By Chance or Providence TP Review

By Chance or Providence TP Review By John Saavedra   These days, we don’t get as many indie releases from Becky Cloonan, whose most recent work has appeared in...

By Chance or Providence TP Review

STL048531 cover

By John Saavedra

 

These days, we don’t get as many indie releases from Becky Cloonan, whose most recent work has appeared in Marvel and DC books, such as The Punisher and Gotham Academy, so it’s a real treat to get a new trade version of her indie collection, By Chance or Providence. Cloonan tells three medieval love stories about longing, as men and women literally and figuratively drift apart, often torn from each other by supernatural forces. The world Cloonan’s hunters, kings, knights, princesses, and fishermen inhabit is haunted, and not just by ghosts, but a thick melancholy that fills every panel with heartbreak.

ByChanceOrProvidence_TP_Cloonan_Page_012

No one really lives happily ever after in Cloonan’s stories. Instead, there is an acceptance among the characters to live with the memories of their faraway lovers as time passes them by. The collection feels sort of cyclical in a way, although the stories aren’t really connected by anything other than the medieval setting. Yet, the first and third stories, “Wolves” and “Demeter,” feel like a two-part tale about leaving and returning. I particularly enjoyed “Demeter,” a ghost story at sea that features one of the creepiest characters Cloonan has ever drawn. It’s definitely the most traditional horror tale, although it is again enveloped in the sweet melancholy of her writing.

ByChanceOrProvidence_TP_Cloonan_Page_070

In By Chance or Providence, you find horror in the expected places, such as the dark woods or a lonely cabin by the shore or an abandoned castle — save for a single groan coming from the only occupied room — but Cloonan isn’t really telling monster stories, but rather uses the creatures of the night to illustrate the pains and fears of loving someone. A werewolf represents secrets between two forbidden lovers, while a man whose flesh is rotting away and covered in worms is a more overt metaphor for regret and longing.

ByChanceOrProvidence_TP_Cloonan_Page_077

The writing is straightforward, but also poetic. There isn’t much dialogue between the characters, and instead, Cloonan tells the stories through inner monologues, as if even the words are trapped behind a veil of sorrow they can’t escape. A major revelation in one of the tales is never spoken but written on a piece of parchment, which is at once a MacGuffin but also the crux. A naked man wanders an empty wood trying to decipher the moment he lost the woman he loved. Even the closest we get to a happy ending is shared by hushed lips.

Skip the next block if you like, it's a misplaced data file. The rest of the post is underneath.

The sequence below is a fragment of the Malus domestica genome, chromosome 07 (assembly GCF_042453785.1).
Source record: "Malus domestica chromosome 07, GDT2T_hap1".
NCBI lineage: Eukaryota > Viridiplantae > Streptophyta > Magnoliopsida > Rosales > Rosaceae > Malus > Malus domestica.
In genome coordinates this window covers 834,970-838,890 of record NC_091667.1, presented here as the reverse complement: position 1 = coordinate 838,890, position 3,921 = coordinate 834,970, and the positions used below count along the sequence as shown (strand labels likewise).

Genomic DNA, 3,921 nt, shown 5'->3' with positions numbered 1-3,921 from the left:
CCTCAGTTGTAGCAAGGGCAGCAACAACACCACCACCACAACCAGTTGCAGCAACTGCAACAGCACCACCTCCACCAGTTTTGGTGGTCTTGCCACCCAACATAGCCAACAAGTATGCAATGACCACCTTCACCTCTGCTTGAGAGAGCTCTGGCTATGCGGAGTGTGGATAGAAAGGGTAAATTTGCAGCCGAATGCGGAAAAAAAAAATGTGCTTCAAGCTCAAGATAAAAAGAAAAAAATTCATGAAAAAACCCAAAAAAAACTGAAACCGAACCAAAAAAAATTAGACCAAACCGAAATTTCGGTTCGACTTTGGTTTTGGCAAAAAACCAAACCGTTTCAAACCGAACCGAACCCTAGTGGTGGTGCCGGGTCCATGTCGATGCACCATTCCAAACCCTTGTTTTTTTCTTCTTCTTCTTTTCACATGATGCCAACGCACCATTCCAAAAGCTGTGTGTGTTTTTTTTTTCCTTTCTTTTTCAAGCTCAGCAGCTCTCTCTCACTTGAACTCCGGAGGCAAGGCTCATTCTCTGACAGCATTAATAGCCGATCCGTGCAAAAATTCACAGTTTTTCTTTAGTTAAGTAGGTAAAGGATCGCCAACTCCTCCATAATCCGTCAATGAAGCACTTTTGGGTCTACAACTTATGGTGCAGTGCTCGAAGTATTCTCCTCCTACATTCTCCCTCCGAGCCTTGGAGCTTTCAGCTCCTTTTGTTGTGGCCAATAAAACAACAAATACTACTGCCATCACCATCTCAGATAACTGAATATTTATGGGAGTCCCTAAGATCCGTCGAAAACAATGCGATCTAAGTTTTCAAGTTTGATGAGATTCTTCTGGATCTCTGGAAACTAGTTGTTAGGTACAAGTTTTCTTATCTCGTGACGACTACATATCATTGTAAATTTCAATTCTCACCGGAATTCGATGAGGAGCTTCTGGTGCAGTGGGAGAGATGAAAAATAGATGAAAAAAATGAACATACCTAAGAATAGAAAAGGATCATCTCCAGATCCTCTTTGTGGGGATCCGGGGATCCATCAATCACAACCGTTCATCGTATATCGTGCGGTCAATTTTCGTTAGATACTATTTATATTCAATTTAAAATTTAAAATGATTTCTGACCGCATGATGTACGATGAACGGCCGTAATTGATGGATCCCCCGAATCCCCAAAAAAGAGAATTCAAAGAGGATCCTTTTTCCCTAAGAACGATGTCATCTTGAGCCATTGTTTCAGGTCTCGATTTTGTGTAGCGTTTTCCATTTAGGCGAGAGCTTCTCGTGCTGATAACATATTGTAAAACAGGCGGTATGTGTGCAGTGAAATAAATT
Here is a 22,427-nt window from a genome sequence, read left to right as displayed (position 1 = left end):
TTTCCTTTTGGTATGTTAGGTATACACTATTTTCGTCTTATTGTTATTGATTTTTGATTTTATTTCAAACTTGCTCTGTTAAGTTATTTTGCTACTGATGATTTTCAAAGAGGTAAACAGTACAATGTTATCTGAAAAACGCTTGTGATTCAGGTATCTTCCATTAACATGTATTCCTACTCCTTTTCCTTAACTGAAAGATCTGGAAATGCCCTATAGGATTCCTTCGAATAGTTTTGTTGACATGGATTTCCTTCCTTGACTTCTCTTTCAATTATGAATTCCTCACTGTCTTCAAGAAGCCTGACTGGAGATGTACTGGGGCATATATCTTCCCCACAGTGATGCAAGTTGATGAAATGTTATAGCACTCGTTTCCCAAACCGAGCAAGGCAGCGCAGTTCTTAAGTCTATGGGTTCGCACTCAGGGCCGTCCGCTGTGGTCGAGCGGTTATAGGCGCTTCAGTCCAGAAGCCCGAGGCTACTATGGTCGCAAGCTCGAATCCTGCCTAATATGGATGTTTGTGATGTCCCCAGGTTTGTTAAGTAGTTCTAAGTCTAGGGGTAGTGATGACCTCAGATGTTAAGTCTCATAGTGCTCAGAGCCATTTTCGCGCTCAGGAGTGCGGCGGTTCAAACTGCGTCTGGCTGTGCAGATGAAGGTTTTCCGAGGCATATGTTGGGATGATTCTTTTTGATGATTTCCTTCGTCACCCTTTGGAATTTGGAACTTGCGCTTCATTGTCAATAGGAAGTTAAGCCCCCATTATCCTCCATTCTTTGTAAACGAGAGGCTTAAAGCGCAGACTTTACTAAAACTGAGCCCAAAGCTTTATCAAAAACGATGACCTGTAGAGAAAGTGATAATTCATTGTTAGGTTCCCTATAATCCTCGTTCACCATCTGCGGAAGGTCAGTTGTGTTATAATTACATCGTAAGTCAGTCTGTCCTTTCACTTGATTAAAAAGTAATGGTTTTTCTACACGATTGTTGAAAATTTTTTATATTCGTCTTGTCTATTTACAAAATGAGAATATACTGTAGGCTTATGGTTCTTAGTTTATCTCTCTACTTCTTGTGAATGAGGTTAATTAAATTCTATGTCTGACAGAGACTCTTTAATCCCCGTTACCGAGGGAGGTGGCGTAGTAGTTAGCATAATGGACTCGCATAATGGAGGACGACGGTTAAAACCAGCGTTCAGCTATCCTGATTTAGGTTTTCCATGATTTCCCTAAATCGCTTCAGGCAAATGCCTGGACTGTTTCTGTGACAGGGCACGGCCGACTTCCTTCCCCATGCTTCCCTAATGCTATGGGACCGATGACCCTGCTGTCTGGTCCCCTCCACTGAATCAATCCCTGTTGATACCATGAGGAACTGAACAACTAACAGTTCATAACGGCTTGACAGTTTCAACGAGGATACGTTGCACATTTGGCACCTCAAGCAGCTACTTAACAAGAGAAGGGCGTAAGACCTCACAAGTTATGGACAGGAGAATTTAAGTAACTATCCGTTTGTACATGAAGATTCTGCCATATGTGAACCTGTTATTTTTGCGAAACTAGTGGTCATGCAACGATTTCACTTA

ByChanceOrProvidence_TP_Cloonan_Page_127

The trade release features colors from Lee Loughridge, a major addition to Cloonan’s original black and white illustrations, which are beautiful and haunting, especially when it comes to portraying the loneliness each main characters feels. It’s hard to decide whether I like the tone of the original black and white pages or Lee’s colors better. I think they both work quite well, especially when the pencils are so magnificent. It really feels like you come for the storytelling, but stay for the art, which is some of Cloonan’s best. It’s no wonder the big two keep her so busy these days. She is one of the most talented writers and artists currently working in comics.

ByChanceOrProvidence_TP_Cloonan_Page_080

 

By Chance or Providence TP Review

Writer/Artist: Becky Cloonan

Colors: Lee Loughridge

Letters: Rachel Deering

Cover: Becky Cloonan

Publisher: Image Comics

ByChanceOrProvidence_TP_Cloonan_Page_005

Categories
ComicsThe Geeked Gods-Comic Debriefing ReportWhat's Hot
No Comment

Leave a Reply

*

*

This site uses Akismet to reduce spam. Learn how your comment data is processed.

RELATED BY